“No, I told you. We’re going to be miles from people—any people. Why? What’s the matter?” Sam could feel that she had reservations about going through with this adventure as planned.
“It’s just that I’m going to miss our friends, and if there won’t be anybody around up there, we won’t be able to make any new ones,” she answered a little sadly. She had always had lots of friends, and the thought of having none was dismal. “Our friends all think we’re crazy.”
“Don’t worry about it. Most of those ‘friends’ are really just acquaintances. Real friends care about you and do things for you just like you care about them and do things for them. Real friends are people that, while you are with them, you can learn to know yourself. But no, our friends are not real friends. They come over to party, but they have made excuses every time we try to get close to them and open up, to really get to know them. What you’re going to miss is some of the things we did with them to keep from being bored. We’ll have other things to do,” Sam assured her. Sam was touchy on this subject. He felt cheated by his relationship with people. What he wanted was, perhaps idealistic or even fantasy, where friends were groups of people with strong bonds of loyalty and sincerity with one another. Something he felt he had lost with Skip.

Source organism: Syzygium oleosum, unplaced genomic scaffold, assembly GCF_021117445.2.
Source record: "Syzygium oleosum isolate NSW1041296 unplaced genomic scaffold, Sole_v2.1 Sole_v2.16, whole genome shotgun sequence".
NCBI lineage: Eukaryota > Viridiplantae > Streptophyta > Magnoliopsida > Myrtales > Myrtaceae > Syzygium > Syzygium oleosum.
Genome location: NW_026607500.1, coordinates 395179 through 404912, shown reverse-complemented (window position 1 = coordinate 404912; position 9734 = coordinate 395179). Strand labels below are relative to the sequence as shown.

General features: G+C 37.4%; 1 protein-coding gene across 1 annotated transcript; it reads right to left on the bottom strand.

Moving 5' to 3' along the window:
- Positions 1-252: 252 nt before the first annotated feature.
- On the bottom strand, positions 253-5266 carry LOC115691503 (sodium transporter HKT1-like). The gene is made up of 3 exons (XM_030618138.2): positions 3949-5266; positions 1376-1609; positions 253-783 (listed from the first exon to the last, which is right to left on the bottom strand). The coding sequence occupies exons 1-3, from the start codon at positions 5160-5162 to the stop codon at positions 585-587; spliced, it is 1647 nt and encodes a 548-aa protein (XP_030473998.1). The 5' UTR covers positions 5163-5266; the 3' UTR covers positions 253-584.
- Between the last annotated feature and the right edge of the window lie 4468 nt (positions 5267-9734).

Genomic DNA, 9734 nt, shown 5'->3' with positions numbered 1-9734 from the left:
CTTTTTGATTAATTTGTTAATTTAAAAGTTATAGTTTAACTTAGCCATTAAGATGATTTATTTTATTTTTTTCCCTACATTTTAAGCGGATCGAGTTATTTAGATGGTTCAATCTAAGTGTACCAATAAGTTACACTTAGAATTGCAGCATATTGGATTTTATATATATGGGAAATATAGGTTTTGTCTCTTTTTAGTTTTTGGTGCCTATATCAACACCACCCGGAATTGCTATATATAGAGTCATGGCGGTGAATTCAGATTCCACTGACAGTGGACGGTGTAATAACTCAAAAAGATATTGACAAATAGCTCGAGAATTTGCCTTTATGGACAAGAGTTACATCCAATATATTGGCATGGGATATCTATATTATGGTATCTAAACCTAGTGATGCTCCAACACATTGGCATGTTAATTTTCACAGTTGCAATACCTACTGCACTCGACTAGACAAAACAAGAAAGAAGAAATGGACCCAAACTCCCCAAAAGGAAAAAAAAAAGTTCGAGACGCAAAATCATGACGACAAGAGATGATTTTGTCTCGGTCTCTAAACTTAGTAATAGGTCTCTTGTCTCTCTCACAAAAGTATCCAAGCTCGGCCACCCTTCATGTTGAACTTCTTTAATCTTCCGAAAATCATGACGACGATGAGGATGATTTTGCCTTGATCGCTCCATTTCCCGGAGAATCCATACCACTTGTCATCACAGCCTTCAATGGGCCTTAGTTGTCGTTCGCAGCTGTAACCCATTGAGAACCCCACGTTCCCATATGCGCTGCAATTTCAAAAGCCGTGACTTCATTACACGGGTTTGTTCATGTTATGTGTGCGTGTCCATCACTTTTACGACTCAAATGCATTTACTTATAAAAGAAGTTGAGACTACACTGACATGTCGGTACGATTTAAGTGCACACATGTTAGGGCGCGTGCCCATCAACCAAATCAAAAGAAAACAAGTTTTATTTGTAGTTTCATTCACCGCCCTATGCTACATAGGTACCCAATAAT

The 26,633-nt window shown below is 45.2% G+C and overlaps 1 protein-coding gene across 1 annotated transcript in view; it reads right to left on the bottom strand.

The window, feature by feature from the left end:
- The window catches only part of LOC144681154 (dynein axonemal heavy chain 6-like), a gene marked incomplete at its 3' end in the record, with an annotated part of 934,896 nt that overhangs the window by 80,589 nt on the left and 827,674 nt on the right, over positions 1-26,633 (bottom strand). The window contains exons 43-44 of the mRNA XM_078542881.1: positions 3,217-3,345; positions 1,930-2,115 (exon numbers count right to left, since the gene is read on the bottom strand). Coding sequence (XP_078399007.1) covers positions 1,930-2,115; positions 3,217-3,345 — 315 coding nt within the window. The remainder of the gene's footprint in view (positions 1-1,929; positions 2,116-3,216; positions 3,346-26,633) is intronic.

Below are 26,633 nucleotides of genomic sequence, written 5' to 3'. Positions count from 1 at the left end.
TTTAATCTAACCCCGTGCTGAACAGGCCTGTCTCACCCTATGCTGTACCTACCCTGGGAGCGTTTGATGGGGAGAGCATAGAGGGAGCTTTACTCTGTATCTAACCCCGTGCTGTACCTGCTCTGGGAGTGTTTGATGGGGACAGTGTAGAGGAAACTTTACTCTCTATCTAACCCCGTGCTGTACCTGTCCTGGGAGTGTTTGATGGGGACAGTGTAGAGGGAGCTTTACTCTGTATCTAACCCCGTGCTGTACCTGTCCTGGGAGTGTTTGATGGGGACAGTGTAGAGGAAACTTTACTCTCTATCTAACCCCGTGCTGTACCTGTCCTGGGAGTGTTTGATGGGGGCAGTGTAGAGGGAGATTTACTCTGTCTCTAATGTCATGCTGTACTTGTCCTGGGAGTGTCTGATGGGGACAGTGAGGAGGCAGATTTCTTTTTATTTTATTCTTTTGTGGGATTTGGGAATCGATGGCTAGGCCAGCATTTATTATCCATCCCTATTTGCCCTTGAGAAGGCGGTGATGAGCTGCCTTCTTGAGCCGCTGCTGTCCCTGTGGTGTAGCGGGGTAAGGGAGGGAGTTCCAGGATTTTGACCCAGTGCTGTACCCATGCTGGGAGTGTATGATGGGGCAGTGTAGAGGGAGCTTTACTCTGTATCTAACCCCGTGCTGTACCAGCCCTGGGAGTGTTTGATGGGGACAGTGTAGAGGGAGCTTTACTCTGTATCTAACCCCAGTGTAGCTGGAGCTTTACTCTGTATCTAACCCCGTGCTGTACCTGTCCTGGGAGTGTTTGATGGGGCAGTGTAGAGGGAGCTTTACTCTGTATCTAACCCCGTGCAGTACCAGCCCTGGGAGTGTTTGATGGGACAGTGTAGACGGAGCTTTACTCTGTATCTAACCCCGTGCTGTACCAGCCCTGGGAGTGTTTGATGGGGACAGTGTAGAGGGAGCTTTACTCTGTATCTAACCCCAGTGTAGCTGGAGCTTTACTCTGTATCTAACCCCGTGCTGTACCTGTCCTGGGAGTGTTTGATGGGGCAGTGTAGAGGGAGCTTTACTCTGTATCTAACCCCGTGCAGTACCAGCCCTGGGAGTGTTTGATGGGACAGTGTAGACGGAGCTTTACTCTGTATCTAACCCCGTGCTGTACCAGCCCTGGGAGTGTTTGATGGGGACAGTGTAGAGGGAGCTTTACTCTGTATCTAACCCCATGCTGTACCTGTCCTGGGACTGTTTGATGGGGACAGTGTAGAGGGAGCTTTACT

“Okay, I get that they aren’t real friends, but there is always hope of making some,” Genie said, “but if we don’t settle down somewhere, we probably won’t.”